Australia win the battle of nerves


Teenage fast bowler Pat Cummins sealed a dream Test debut when he hit the winning runs to take Australia to a two-wicket win in the second and final Test against South Africa at the Wanderers Stadium on Monday. Australia chased down a target of 310 to share the series. Cummins, who took six for 79 in South Africa’s second innings, was named man of the match. Wicketkeeper Brad Haddin (55) and left-handed fast bowler Mitchell Johnson (40 not out) were mainly responsible for their team reaching the target, putting on 72 for the seventh wicket after all Australia’s specialist batsmen had been dismissed with 95 still needed. South African opening bowler Vernon Philander claimed his second five- wicket haul in his second Test to keep South Africa in with a chance of winning but did not get enough support from his more experienced teammates. Philander took five for 70. Philander bowled Australian Michael Clarke in the fourth over of the day after only three runs had been added to the overnight 142 for three.
Australia suffered a major blow 20 runs later when Ricky Ponting was caught at second slip off Morne Morkel for 62, having added only eight runs off 34 balls as the bowlers took advantage of helpful overcast conditions. But Mike Hussey and Haddin put together a watchful sixth wicket partnership of 50 and with the sun starting to beat down on the ground the odds seemed to be swinging slightly in favour of Australia. There was yet another twist in a match of fluctuating fortunes when Philander was brought back shortly before tea and trapped Hussey leg before wicket for 39 with a ball which swung into the left-hander. Hussey sought a television review but there was no reprieve as umpire Billy Bowden’s decision was shown to be correct.
It left Haddin and the hard-hitting Johnson to revive Australia’s hopes. Haddin seldom looked secure early on as he played and missed several times and was hit on the helmet by a bouncer from Dale Steyn. But he grew in confidence after tea as he and Johnson attacked the bowling. At tea, Australia were 88 runs short of victory, with only seven overs left before the second new ball was due. Haddin and Johnson played a flurry of attacking strokes to add 54 runs in those overs. The partnership was worth 72 when Haddin edged Philander to wicketkeeper Mark Boucher in the third over with the new ball.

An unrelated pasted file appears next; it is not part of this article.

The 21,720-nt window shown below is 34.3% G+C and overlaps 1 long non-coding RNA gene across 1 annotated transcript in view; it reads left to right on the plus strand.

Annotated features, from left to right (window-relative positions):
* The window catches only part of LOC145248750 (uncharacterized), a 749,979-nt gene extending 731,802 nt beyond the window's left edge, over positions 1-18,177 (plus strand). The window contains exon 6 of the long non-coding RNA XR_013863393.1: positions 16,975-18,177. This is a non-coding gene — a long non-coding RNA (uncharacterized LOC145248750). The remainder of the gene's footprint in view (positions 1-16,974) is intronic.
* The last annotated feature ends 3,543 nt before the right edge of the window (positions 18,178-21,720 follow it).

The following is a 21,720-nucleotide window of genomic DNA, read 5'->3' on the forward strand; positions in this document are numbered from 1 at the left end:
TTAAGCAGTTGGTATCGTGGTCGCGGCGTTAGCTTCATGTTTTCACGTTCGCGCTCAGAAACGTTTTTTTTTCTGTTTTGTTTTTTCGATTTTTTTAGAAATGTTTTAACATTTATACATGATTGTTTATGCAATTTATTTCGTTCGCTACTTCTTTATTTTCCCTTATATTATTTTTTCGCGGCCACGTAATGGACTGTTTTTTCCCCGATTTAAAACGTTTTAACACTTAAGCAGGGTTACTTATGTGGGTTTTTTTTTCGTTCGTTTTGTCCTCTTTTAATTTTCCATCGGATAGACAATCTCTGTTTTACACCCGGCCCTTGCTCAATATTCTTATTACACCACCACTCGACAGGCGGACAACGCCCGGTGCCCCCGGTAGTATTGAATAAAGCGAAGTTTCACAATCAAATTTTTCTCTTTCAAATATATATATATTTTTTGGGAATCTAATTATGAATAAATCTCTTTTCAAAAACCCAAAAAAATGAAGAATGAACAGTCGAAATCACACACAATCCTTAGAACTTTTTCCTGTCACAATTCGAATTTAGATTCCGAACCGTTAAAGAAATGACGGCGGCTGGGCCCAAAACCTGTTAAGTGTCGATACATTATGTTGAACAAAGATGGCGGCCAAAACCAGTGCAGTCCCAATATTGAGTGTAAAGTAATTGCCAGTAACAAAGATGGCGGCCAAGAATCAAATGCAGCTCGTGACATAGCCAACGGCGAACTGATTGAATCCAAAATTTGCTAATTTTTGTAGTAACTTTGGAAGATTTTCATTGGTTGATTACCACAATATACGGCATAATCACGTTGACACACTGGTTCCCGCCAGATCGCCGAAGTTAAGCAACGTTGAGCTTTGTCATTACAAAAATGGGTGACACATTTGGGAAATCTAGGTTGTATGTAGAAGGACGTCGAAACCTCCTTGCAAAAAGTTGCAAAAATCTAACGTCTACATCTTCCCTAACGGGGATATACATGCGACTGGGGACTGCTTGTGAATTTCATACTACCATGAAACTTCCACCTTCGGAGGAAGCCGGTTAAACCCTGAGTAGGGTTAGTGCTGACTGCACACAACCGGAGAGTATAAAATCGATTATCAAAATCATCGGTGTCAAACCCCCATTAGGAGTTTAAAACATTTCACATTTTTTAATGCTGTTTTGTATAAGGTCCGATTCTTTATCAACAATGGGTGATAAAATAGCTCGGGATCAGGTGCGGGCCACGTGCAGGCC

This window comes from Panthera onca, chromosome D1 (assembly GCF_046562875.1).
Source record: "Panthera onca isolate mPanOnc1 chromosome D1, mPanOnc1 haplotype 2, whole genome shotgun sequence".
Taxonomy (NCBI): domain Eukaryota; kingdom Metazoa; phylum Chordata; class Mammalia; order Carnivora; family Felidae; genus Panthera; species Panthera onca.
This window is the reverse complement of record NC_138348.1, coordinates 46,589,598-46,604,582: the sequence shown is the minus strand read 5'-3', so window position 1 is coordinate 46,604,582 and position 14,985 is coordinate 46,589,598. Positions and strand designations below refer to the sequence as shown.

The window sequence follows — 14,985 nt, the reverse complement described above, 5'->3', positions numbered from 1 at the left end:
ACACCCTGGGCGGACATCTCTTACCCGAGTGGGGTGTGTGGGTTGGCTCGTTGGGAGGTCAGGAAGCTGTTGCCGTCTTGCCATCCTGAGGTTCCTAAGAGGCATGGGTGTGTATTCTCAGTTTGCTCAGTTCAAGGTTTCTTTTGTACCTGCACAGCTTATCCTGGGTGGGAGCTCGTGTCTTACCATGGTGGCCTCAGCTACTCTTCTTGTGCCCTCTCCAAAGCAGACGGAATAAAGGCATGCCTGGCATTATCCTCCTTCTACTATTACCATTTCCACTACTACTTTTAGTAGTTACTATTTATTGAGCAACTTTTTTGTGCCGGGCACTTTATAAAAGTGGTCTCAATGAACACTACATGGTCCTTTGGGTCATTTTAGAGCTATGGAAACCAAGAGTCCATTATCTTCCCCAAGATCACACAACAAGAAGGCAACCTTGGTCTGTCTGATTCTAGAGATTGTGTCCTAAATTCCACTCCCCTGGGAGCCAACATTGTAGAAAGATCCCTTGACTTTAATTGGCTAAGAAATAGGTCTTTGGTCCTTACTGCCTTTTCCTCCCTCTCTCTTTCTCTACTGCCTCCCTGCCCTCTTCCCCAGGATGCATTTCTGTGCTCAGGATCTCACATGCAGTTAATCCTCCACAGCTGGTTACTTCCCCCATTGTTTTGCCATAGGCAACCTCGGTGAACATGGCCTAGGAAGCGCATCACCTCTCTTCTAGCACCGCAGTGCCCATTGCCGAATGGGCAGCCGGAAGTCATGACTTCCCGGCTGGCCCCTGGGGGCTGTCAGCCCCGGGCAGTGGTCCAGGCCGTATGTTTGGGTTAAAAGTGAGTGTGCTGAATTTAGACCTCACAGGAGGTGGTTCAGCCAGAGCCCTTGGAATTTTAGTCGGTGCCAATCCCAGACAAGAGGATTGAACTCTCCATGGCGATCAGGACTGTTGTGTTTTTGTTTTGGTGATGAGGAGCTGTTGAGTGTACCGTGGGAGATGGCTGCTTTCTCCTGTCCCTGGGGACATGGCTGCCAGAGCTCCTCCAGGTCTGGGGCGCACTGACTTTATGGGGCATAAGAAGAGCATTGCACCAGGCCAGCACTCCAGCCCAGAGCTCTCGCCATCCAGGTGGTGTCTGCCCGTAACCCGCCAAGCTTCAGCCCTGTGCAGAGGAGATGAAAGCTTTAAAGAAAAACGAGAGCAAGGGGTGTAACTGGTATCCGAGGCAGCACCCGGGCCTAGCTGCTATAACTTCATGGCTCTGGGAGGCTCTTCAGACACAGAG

Peter Siddle chipped a catch to midwicket off Steyn in the next over and Cummins walked out with 18 still needed. Following the example of Haddin and Johnson he batted positively. He was dropped on five, with nine runs needed when a powerful straight drive burst through bowler Steyn’s hands and went for four. With Australia needing just five runs, South African captain Graeme Smith brought on leg-spinner Imran Tahir and allowed Johnson to take a single by setting the field deep. Cummins was beaten by a googly and South Africa appealed for leg before wicket. Umpire Ian Gould gave him not out.
The highest chase in Johannesburg
n Australia’s score of 310 is the highest in a successful chase at the Wanderers, and the fourth-highest in South Africa. Australia have been the winning team on three of those four occasions.
n Ricky Ponting’s 62 is his highest Test score in more than a year. During this period, he has averaged 20.46 in 16 innings, with only two fifties. Before this knock, he had gone 13 innings without a half-century.
n Brad Haddin and Mitchell Johnson saved their best for this key day as well. Haddin played 106 balls for his 55 – it was the first time he’d faced more than 100 deliveries in a Test innings in 17 innings, extending over almost a year. Johnson had a poor game with the ball, but as a batsman he made significant contributions in both innings, remaining unbeaten on 38 and 40.